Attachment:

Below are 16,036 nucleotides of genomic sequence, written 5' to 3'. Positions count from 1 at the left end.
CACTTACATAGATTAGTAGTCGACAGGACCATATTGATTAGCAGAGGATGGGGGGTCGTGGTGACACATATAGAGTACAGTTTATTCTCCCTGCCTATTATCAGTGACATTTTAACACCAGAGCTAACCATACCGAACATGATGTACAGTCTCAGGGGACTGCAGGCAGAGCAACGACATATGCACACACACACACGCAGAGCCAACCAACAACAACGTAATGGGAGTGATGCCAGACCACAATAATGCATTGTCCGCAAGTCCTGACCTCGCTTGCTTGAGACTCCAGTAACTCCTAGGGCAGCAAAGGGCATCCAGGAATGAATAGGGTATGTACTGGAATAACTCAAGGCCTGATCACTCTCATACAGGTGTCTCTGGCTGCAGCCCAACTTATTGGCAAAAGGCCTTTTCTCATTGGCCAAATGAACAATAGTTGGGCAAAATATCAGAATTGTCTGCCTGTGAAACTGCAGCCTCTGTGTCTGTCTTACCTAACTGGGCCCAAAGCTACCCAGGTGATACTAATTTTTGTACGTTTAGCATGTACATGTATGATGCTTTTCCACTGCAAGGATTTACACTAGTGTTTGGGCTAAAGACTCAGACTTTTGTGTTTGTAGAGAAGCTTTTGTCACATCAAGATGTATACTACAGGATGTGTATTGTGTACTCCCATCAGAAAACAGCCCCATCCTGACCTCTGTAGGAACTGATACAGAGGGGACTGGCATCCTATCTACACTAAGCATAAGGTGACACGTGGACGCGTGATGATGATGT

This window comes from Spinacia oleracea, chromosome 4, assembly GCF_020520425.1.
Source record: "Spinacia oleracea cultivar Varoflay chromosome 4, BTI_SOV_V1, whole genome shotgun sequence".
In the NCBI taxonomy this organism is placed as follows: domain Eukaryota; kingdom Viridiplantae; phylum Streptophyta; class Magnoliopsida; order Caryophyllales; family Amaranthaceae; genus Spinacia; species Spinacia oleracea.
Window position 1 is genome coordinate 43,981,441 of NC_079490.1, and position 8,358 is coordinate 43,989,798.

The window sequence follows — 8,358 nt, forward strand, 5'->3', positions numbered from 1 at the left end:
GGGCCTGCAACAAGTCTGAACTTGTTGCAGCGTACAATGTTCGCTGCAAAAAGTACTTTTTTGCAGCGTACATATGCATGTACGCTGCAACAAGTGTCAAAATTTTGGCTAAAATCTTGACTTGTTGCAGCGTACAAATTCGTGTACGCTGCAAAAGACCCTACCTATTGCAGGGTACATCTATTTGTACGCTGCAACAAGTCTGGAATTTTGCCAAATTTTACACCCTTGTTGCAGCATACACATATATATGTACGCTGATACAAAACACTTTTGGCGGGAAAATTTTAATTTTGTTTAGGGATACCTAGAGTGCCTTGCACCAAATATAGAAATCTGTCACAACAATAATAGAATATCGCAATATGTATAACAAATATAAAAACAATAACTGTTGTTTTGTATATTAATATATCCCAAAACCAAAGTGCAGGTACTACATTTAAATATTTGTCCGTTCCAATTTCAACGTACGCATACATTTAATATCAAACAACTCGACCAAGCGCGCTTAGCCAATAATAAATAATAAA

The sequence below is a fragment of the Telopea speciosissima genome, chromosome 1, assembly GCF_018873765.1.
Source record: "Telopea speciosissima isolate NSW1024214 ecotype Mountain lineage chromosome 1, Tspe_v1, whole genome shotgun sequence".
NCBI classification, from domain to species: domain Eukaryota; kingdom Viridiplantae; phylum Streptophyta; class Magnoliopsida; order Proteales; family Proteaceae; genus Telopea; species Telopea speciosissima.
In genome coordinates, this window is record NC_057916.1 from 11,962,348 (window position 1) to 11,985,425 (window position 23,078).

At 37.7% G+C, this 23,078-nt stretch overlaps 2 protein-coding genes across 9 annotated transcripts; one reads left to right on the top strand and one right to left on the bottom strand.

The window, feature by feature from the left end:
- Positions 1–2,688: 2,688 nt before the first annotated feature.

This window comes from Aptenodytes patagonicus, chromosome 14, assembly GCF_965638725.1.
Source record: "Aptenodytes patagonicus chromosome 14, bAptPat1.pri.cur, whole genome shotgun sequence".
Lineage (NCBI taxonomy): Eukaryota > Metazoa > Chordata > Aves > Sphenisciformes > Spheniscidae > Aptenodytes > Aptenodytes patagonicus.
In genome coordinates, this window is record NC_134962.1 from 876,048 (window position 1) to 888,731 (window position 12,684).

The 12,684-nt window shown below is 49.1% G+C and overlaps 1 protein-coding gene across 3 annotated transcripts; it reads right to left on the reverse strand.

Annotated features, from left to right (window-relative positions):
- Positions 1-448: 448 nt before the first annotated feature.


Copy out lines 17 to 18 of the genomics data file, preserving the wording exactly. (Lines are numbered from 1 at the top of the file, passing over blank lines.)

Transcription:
Source record: "Aptenodytes patagonicus chromosome 14, bAptPat1.pri.cur, whole genome shotgun sequence".
Lineage (NCBI taxonomy): Eukaryota > Metazoa > Chordata > Aves > Sphenisciformes > Spheniscidae > Aptenodytes > Aptenodytes patagonicus.